Two forest bills we have been supporting have been rolled into a bill (H.4787) that is now in House Ways and Means. According to representatives of Save Massachusetts Forests and RESTORE: The North Woods, “This bill will ensure that the Massachusetts Department of Conservation and Recreation (DCR) reviews their policies on land under their care every five years. The review will include making forest reserves permanent, expanding the reserves, and codifying committees to oversee forest management. There would also be emphasis on transparency and public participation, and the Landscape Designation process, now voluntary, would be required.” (See article on forest bills below in this newsletter.)

It is critical that we keep the pressure on our legislators over the next few weeks if we hope to get the strong, comprehensive climate bill we need. Our message may not change much from week to week, but legislative targets and emphasis will change, based on specific needs for advocacy at the time.

Look for more Action Alerts in the weeks to come, and please take a few minutes to respond to each one. Many thanks to all who have contacted legislators after receiving an alert. Your actions do make a difference!

If you are interested in doing more than responding to alerts, contact Roger Luckmann at [email protected].

Update on Federal Legislation & Executive Actions
It's Now or Never
Seth Evans

With mid-term elections in November and summer recess looming just six weeks away, the window for Congressional lawmakers to enact major Federal green energy incentives to combat climate change is closing fast. And, once again, the major stumbling block to enactment will be the senator from W. Virginia, Joe Manchin, whose vote will be needed to advance any bill through the budget reconciliation process, and who continues to insist that any new spending package not contribute to budget deficits. 
Manchin already nixed the comprehensive Build Back Better spending package at the close of 2021. Still, there are intensive discussions underway now between Senate Democrats, President Biden and Manchin about a smaller package that would likely include limits on Medicare drug prices, a partial rollback of the Trump tax cuts, and a package of incentives for clean energy. This could still result in the largest investment in clean energy in history – up to $555 billion in tax credits and subsidies!  We will likely know in the next 6-8 weeks whether these negotiations will bear fruit.
In the meanwhile, ECA is supporting the campaign by Evergreen Action, asking you to call your senators right now and let them know that they must pass climate investments this spring! This is incredibly important. It's now or never on federal climate action, and we need YOU to speak up.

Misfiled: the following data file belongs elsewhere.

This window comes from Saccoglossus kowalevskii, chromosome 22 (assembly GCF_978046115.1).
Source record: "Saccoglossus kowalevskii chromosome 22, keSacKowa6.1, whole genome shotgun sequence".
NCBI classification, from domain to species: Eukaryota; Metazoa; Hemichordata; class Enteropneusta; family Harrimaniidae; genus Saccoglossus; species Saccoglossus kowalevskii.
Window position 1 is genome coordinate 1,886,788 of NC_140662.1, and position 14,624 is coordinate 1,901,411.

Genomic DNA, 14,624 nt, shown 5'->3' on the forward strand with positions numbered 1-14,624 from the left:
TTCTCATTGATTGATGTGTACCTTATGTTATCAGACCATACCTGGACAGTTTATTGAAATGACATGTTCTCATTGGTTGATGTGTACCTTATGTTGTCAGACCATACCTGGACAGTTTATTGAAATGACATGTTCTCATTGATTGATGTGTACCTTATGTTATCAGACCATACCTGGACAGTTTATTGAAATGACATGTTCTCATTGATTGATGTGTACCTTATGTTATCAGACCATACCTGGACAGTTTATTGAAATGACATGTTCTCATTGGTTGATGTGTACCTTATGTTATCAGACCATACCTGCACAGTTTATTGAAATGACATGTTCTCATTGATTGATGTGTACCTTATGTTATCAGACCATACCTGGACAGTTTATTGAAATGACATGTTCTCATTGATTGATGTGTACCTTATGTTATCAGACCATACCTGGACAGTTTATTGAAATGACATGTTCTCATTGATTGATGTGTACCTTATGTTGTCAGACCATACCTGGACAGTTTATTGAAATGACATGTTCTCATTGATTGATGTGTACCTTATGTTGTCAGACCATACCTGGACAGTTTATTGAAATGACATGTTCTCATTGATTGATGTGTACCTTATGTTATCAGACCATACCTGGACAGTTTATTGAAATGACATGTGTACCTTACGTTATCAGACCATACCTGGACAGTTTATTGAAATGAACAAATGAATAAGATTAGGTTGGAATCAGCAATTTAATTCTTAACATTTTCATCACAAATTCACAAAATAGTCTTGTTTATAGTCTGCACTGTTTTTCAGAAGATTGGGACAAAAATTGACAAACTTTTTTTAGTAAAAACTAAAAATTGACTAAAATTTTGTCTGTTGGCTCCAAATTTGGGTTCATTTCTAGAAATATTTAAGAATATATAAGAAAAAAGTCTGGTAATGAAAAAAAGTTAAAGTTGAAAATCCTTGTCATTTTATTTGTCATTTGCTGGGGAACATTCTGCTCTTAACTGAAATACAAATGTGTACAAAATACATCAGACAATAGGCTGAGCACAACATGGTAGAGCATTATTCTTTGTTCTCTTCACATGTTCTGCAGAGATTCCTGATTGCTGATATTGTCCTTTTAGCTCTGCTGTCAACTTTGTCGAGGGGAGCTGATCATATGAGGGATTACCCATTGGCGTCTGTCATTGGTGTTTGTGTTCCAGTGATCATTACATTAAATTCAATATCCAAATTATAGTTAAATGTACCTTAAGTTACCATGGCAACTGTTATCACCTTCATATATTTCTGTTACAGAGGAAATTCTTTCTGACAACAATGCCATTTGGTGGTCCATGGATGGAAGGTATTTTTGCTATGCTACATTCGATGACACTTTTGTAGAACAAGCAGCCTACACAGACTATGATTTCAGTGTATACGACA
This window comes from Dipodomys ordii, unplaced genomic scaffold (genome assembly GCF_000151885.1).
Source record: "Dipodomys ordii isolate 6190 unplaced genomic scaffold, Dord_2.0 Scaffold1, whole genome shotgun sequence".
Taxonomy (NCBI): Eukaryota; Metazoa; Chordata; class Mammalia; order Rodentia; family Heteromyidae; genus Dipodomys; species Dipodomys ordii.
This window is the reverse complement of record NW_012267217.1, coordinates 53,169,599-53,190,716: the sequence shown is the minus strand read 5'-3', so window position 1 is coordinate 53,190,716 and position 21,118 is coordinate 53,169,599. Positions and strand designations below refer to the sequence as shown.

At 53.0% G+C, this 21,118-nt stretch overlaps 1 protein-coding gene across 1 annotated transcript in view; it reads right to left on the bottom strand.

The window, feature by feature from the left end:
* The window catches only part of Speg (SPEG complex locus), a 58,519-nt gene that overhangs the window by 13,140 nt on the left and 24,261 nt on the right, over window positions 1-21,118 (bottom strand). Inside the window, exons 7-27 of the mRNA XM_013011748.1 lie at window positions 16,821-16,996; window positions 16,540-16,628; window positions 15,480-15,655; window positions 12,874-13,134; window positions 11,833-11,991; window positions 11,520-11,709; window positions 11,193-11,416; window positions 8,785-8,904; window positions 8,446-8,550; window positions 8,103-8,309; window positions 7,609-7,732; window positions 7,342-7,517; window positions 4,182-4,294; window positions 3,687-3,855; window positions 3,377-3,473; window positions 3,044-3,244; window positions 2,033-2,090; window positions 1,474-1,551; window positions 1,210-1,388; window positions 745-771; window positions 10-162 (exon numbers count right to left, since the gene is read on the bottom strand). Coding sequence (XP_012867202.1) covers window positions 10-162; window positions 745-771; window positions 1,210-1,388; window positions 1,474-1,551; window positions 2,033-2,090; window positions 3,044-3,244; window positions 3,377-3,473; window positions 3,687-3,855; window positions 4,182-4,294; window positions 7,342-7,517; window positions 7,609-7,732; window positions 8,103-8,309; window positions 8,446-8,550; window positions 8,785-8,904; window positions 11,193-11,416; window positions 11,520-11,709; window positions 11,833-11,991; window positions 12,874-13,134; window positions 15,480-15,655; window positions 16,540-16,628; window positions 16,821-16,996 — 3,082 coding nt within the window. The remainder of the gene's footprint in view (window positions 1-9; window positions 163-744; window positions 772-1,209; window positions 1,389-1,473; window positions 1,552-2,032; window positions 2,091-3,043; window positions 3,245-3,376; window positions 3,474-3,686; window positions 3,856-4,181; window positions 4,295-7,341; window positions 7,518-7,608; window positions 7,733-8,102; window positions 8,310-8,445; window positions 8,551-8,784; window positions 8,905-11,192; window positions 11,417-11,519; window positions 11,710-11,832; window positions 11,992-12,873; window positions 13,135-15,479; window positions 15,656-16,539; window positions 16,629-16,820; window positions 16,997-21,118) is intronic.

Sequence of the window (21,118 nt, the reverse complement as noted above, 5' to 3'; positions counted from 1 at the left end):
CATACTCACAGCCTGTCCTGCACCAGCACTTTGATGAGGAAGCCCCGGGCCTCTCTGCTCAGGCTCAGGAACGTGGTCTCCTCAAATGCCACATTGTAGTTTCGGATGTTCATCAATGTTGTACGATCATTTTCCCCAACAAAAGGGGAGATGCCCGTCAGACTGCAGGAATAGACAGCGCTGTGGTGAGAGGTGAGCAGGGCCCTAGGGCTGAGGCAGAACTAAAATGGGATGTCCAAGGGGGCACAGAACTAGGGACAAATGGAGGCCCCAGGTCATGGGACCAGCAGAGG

If you have friends in West Virginia, Arizona, or other purple states, please urge them to call too!

President Biden, to his great credit, is showing a new willingness to accelerate the pace of renewable energy development even without Congressional approval. On June 6, the President invoked the Defense Production Act to increase US manufacturing of solar panels, heat pumps, and other essential elements of renewable energy infrastructure. He also waived tariffs for two years on solar panel imports, forestalling a supply chain crisis which had threatened to severely curtail new solar development.
Other executive actions could – theoretically – contribute to major climate change mitigation. This includes EPA’s employing the Clean Air Act to limit greenhouse gas emissions. But if a case coming before the Supreme Court this month (West Virginia v. EPA) is decided against the EPA, it would severely undermine the federal government's ability to fight the climate crisis while putting all varieties of regulatory actions related to clean air and water – beyond those explicitly written into legislation – in jeopardy. This could mean that instead of agencies having the power to develop rules, Congress would have to vote on every action that each federal agency takes.

Ultra-conservatives and right wing libertarians have been working for decades to effect this radical change. To understand the role of conservative shadow campaigns in creating this dire threat to environmental and climate change regulation, please watch this video. And be prepared to act if the Supreme Court rules against the EPA later this month!

Focus on Forest Protection
Maiyim Baron
The forest protection bills which ECA Mass and other climate groups have supported to save and restore our Massachusetts forests were combined, redrafted, renamed and were reported out of the Joint Committee on Environment, Natural Resources and Agriculture (ENRA) on May 16 and sent to House Ways and Means as a new bill - H.4784.
Our top priority bill, H.912, sponsored by Representative Michael Finn, was redrafted by ENRA and sent to House Ways and Means. Six other bills were incorporated into the redraft: H.1002 (our other second priority bill sponsored by Representative Lindsay Sabadosa) and H.856, S.557, S.558, S.561, S.562. 
These other six bills are now incorporated into the new bill - H.4784
What is in this new bill?
First, in our negotiations, we asked that the Department of Conservation and Recreation (DCR) Landscape Designation process be made permanent. This was done.